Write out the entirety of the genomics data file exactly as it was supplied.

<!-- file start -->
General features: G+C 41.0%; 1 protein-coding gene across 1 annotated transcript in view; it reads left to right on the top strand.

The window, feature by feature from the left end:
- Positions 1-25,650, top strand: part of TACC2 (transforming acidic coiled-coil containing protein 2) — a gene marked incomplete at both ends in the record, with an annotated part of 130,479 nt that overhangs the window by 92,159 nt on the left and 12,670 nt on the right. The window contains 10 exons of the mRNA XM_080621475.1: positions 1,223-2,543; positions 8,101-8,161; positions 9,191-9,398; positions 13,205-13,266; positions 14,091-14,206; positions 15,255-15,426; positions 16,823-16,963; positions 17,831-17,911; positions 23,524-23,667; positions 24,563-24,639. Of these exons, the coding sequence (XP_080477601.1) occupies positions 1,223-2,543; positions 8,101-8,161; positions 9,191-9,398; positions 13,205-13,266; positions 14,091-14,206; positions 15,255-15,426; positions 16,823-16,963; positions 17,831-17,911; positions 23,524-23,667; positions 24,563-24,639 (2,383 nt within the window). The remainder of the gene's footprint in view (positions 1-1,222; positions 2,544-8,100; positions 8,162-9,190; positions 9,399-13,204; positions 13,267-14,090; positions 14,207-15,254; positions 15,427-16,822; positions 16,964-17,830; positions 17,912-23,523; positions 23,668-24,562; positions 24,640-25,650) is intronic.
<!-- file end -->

General features: G+C 41.0%; 1 protein-coding gene across 1 annotated transcript in view; it reads left to right on the top strand.

The window, feature by feature from the left end:
- Positions 1-25,650, top strand: part of TACC2 (transforming acidic coiled-coil containing protein 2) — a gene marked incomplete at both ends in the record, with an annotated part of 130,479 nt that overhangs the window by 92,159 nt on the left and 12,670 nt on the right. The window contains 10 exons of the mRNA XM_080621475.1: positions 1,223-2,543; positions 8,101-8,161; positions 9,191-9,398; positions 13,205-13,266; positions 14,091-14,206; positions 15,255-15,426; positions 16,823-16,963; positions 17,831-17,911; positions 23,524-23,667; positions 24,563-24,639. Of these exons, the coding sequence (XP_080477601.1) occupies positions 1,223-2,543; positions 8,101-8,161; positions 9,191-9,398; positions 13,205-13,266; positions 14,091-14,206; positions 15,255-15,426; positions 16,823-16,963; positions 17,831-17,911; positions 23,524-23,667; positions 24,563-24,639 (2,383 nt within the window). The remainder of the gene's footprint in view (positions 1-1,222; positions 2,544-8,100; positions 8,162-9,190; positions 9,399-13,204; positions 13,267-14,090; positions 14,207-15,254; positions 15,427-16,822; positions 16,964-17,830; positions 17,912-23,523; positions 23,668-24,562; positions 24,640-25,650) is intronic.